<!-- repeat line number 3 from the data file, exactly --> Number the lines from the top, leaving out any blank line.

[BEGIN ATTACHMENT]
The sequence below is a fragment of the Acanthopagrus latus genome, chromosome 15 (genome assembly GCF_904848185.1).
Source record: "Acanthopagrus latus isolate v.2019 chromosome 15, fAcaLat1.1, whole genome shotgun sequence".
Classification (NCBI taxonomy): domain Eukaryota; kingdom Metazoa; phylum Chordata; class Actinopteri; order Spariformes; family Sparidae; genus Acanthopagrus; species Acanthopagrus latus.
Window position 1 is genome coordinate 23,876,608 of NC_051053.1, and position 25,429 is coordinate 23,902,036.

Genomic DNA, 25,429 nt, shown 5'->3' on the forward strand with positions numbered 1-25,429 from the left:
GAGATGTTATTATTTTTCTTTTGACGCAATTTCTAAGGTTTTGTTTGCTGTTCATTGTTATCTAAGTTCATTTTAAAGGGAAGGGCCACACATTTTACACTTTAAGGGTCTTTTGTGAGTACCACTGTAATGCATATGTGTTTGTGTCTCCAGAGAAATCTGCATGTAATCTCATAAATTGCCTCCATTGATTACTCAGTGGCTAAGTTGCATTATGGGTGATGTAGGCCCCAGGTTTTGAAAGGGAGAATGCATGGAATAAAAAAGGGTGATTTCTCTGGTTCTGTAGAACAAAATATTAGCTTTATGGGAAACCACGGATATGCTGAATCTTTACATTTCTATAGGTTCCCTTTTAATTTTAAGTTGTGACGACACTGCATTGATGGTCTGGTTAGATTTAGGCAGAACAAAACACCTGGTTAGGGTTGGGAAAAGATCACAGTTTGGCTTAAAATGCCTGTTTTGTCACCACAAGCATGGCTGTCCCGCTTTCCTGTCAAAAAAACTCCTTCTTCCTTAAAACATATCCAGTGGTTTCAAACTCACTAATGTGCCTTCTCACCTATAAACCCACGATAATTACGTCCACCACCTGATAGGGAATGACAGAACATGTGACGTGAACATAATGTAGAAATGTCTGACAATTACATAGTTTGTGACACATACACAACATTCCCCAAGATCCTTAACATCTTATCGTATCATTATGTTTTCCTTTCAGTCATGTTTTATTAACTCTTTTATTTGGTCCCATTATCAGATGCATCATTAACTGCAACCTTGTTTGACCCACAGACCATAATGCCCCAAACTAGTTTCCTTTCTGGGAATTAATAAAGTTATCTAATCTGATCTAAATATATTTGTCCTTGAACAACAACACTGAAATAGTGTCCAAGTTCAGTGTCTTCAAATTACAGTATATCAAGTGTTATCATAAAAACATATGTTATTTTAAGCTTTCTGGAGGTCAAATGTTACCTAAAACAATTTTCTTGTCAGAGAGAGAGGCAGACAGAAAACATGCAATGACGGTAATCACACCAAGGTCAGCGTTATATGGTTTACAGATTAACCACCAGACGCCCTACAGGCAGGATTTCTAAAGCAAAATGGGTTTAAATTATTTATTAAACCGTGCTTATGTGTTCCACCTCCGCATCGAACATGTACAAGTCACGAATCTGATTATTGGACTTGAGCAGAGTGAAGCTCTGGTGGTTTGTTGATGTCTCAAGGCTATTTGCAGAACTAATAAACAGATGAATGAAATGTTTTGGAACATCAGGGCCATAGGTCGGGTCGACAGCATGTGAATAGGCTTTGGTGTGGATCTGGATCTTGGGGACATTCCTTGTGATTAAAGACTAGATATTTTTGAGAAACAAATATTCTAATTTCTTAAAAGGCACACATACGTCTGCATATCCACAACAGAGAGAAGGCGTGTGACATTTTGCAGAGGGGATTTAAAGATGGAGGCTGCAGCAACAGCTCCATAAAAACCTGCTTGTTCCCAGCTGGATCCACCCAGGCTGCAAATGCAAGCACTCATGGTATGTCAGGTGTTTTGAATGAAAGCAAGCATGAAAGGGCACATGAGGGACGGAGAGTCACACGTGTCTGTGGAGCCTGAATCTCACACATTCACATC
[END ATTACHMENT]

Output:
Classification (NCBI taxonomy): domain Eukaryota; kingdom Metazoa; phylum Chordata; class Actinopteri; order Spariformes; family Sparidae; genus Acanthopagrus; species Acanthopagrus latus.